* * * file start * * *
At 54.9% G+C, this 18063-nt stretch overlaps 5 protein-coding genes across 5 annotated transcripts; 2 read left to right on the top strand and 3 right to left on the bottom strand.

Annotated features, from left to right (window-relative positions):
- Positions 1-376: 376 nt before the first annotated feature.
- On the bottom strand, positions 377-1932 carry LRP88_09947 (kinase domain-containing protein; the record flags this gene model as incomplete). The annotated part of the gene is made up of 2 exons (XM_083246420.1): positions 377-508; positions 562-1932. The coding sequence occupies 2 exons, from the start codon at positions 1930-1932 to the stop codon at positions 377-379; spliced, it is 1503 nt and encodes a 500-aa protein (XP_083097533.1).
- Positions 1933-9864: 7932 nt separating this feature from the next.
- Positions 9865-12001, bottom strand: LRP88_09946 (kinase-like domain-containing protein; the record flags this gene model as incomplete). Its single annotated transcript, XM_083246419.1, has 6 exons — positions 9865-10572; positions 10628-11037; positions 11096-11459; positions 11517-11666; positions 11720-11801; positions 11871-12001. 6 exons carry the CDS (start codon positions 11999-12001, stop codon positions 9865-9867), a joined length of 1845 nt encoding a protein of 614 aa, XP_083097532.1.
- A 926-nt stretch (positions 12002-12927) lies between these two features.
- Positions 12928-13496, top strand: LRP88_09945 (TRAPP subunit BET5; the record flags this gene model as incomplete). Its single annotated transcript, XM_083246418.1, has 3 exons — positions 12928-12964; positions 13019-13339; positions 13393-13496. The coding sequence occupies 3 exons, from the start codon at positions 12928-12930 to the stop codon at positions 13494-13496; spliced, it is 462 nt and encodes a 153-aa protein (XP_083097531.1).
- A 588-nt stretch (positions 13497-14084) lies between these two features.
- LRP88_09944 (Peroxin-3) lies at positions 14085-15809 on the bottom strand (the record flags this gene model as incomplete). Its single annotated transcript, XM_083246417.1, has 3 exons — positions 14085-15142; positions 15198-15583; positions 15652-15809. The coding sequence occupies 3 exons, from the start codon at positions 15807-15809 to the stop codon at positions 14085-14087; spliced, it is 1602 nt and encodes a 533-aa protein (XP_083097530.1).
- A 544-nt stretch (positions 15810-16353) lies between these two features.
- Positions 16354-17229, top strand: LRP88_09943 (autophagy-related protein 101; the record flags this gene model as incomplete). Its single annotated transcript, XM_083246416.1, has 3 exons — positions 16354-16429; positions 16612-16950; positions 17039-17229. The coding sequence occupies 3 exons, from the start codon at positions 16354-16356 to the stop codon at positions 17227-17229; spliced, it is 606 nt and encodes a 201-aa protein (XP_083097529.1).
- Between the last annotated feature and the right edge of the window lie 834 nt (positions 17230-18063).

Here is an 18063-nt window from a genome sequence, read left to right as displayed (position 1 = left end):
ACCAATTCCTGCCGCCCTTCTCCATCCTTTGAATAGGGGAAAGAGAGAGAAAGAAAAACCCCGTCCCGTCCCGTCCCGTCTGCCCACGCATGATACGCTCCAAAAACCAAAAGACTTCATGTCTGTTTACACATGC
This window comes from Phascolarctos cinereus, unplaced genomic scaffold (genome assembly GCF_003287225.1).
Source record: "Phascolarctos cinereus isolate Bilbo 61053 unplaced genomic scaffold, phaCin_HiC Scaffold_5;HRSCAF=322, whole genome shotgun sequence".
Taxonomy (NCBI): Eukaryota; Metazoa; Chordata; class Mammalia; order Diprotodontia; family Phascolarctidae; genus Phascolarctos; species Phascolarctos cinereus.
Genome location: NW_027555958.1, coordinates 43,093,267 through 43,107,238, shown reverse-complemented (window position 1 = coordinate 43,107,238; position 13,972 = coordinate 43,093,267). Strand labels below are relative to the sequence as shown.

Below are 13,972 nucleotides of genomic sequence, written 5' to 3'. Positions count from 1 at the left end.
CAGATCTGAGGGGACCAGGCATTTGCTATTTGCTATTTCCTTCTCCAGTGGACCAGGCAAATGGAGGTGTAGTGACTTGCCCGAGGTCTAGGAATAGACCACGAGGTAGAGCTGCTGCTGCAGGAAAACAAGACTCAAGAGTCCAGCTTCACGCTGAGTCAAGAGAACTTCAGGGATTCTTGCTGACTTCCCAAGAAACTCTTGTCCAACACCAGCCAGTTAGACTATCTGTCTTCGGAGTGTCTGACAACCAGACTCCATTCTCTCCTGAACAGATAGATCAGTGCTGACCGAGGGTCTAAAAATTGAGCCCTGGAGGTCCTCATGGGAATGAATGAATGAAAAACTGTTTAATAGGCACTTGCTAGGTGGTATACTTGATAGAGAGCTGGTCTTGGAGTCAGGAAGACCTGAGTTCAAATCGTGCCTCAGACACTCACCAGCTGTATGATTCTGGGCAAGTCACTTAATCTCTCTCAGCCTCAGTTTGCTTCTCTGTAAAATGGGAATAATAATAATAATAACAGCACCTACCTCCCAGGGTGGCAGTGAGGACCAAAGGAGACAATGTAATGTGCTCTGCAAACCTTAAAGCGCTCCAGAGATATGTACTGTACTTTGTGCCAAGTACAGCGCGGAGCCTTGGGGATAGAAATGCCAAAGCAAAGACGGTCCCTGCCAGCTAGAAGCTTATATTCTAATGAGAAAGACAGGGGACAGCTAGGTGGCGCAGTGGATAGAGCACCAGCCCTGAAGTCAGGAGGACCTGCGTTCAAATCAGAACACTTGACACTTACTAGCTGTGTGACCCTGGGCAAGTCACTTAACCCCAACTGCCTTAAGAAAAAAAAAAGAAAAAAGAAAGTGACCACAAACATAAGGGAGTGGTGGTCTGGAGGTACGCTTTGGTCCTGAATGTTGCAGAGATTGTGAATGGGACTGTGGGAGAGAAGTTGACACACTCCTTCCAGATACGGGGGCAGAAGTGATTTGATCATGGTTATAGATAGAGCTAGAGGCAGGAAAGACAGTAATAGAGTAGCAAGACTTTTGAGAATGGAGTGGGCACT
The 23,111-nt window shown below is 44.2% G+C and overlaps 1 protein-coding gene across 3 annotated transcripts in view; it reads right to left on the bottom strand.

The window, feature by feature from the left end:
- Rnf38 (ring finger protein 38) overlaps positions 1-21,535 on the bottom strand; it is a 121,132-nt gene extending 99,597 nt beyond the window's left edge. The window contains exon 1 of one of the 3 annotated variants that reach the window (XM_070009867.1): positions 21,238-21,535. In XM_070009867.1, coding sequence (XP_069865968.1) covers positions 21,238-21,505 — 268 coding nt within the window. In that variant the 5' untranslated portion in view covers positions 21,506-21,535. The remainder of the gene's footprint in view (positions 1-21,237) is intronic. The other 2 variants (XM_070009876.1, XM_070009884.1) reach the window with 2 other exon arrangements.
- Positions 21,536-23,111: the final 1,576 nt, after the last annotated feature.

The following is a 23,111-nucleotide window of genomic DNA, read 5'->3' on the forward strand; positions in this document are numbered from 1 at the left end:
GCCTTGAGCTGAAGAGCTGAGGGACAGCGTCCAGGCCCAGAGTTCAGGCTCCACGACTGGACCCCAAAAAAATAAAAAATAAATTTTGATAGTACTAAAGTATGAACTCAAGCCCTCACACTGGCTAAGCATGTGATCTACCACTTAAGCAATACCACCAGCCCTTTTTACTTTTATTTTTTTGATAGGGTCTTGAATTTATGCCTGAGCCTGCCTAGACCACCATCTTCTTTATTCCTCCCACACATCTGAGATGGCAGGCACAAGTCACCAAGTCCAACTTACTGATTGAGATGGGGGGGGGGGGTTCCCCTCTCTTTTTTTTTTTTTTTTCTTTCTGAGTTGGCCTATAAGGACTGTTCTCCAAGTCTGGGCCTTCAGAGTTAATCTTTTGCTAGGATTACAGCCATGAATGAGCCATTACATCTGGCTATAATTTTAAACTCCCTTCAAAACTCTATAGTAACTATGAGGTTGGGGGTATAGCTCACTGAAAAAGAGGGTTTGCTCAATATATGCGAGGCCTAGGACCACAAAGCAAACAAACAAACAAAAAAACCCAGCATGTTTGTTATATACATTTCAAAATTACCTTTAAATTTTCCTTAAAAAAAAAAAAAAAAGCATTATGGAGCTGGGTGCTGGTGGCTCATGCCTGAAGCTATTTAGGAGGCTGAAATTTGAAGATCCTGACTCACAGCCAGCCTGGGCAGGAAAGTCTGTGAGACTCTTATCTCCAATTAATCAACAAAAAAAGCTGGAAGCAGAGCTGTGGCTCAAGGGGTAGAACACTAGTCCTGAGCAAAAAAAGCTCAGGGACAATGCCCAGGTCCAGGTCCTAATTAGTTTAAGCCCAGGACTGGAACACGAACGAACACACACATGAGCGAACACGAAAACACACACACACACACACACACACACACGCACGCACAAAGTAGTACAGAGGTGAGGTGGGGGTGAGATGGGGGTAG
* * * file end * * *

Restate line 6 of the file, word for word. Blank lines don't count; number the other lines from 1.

- Positions 9865-12001, bottom strand: LRP88_09946 (kinase-like domain-containing protein; the record flags this gene model as incomplete). Its single annotated transcript, XM_083246419.1, has 6 exons — positions 9865-10572; positions 10628-11037; positions 11096-11459; positions 11517-11666; positions 11720-11801; positions 11871-12001. 6 exons carry the CDS (start codon positions 11999-12001, stop codon positions 9865-9867), a joined length of 1845 nt encoding a protein of 614 aa, XP_083097532.1.